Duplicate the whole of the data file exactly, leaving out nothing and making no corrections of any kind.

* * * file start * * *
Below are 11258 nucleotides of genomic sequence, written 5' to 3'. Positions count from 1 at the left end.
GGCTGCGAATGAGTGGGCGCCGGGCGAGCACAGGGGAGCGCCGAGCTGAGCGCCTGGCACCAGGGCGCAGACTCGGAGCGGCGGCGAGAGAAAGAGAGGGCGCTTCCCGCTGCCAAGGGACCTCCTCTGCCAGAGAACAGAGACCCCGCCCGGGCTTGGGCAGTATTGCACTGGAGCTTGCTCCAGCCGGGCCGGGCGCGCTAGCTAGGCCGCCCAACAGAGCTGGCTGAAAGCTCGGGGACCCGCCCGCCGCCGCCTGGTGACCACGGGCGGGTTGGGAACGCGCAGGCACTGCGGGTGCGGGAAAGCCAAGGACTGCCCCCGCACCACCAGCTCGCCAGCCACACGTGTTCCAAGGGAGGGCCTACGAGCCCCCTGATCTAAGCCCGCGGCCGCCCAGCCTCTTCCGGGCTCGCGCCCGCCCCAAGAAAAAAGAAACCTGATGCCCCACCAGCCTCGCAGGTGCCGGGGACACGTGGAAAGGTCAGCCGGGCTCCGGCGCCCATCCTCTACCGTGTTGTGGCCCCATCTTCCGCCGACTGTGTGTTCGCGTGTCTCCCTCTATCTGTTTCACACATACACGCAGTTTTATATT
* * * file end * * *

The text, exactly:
Below are 11258 nucleotides of genomic sequence, written 5' to 3'. Positions count from 1 at the left end.
GGCTGCGAATGAGTGGGCGCCGGGCGAGCACAGGGGAGCGCCGAGCTGAGCGCCTGGCACCAGGGCGCAGACTCGGAGCGGCGGCGAGAGAAAGAGAGGGCGCTTCCCGCTGCCAAGGGACCTCCTCTGCCAGAGAACAGAGACCCCGCCCGGGCTTGGGCAGTATTGCACTGGAGCTTGCTCCAGCCGGGCCGGGCGCGCTAGCTAGGCCGCCCAACAGAGCTGGCTGAAAGCTCGGGGACCCGCCCGCCGCCGCCTGGTGACCACGGGCGGGTTGGGAACGCGCAGGCACTGCGGGTGCGGGAAAGCCAAGGACTGCCCCCGCACCACCAGCTCGCCAGCCACACGTGTTCCAAGGGAGGGCCTACGAGCCCCCTGATCTAAGCCCGCGGCCGCCCAGCCTCTTCCGGGCTCGCGCCCGCCCCAAGAAAAAAGAAACCTGATGCCCCACCAGCCTCGCAGGTGCCGGGGACACGTGGAAAGGTCAGCCGGGCTCCGGCGCCCATCCTCTACCGTGTTGTGGCCCCATCTTCCGCCGACTGTGTGTTCGCGTGTCTCCCTCTATCTGTTTCACACATACACGCAGTTTTATATT